If your group is not helpful and there’s an awkward culture there, network yourself and contact alumni, friends at other banks and firms, and even former clients to see what’s out there.
If you don’t know anyone, you can go to LinkedIn, Doostang, and other job boards online and apply there – that’s less effective and you shouldn’t spend all day doing it, but sometimes it does work.
Q: What about the timing for all of this? If you start out as an investment banking analyst or associate, when should you start recruiting for corporate development roles?
A: Unlike private equity and hedge fund recruiting, which follows a specific schedule and can finish more than a year in advance of when you start, corporate development recruiting is much more random.
If you’re set on moving on after your 2nd year, you don’t necessarily need to start 18 months in advance as you would for PE – you can wait until you get your first year bonus and then start recruiting in the fall. You definitely want to start 6 months or so in advance at the minimum, but normal companies hire year-round and job openings don’t follow a set schedule.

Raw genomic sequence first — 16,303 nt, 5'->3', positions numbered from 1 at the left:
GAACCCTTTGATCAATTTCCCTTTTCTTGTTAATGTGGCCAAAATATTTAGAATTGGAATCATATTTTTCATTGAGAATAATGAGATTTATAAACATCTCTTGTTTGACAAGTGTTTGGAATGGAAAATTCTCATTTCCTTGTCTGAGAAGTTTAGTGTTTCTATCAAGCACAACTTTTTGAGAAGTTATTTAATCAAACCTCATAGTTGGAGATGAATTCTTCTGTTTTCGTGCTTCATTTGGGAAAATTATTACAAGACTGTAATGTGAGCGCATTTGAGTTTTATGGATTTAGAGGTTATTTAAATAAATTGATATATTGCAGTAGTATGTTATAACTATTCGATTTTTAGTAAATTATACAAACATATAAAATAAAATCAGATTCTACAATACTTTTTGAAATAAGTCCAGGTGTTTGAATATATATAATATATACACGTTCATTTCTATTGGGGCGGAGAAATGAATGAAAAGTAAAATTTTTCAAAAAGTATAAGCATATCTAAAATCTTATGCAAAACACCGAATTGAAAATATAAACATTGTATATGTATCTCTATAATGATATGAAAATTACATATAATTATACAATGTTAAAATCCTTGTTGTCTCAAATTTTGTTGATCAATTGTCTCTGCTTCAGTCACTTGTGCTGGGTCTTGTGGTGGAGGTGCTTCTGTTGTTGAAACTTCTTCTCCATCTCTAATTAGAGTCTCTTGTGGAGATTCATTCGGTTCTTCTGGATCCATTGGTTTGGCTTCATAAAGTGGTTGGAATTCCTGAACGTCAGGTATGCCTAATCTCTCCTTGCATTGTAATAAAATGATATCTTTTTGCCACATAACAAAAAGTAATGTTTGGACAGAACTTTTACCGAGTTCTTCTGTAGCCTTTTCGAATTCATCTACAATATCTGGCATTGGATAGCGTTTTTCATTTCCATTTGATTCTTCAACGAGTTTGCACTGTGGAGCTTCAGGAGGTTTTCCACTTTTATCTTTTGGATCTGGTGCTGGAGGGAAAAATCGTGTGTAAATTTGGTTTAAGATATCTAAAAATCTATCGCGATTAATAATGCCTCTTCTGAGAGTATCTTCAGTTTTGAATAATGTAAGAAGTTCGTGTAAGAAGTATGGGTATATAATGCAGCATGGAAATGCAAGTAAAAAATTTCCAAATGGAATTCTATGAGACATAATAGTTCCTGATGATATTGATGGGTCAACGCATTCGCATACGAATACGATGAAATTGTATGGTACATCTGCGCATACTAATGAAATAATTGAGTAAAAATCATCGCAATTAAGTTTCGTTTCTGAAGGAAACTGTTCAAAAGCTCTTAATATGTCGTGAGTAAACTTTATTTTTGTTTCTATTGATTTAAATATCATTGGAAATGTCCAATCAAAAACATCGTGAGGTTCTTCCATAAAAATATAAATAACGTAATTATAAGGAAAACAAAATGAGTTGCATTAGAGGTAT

So I don’t think there’s an “ideal time” to recruit – just make sure you get your bonus before bouncing, and that you start looking well in-advance of when you’ll be leaving.
The Road Not Taken
Q: We’ve been discussing the recruiting process at a pre-IPO tech startup – how do you think it would be different at a much larger company, or a non-tech company?
A: I have a friend who just started in corporate development at a Fortune 500 company – his team there is more like 7-10 people rather than the 2-person team we have here, and he interviewed with everyone on the team but did not speak with executives in other divisions.
They still ask the same types of questions, but interviews may be more technical and formal and your job description would be narrower – at a company with tens of thousands of employees, they don’t need you to do corporate strategy and business development and corporate development.
So your role would be more focused on one area such as just M&A deals, and you wouldn’t be interviewing with the CEO and all the senior executives as I did.
Q: That CEO interview must have been tough – what did he ask you about?
A: It was actually one of my easier interviews, because it was very high-level – similar to interviewing with Managing Directors in banking.
He spent a lot of time asking about my career vision, why I was interested in corporate development rather than investment banking, and what ties I had to the local area.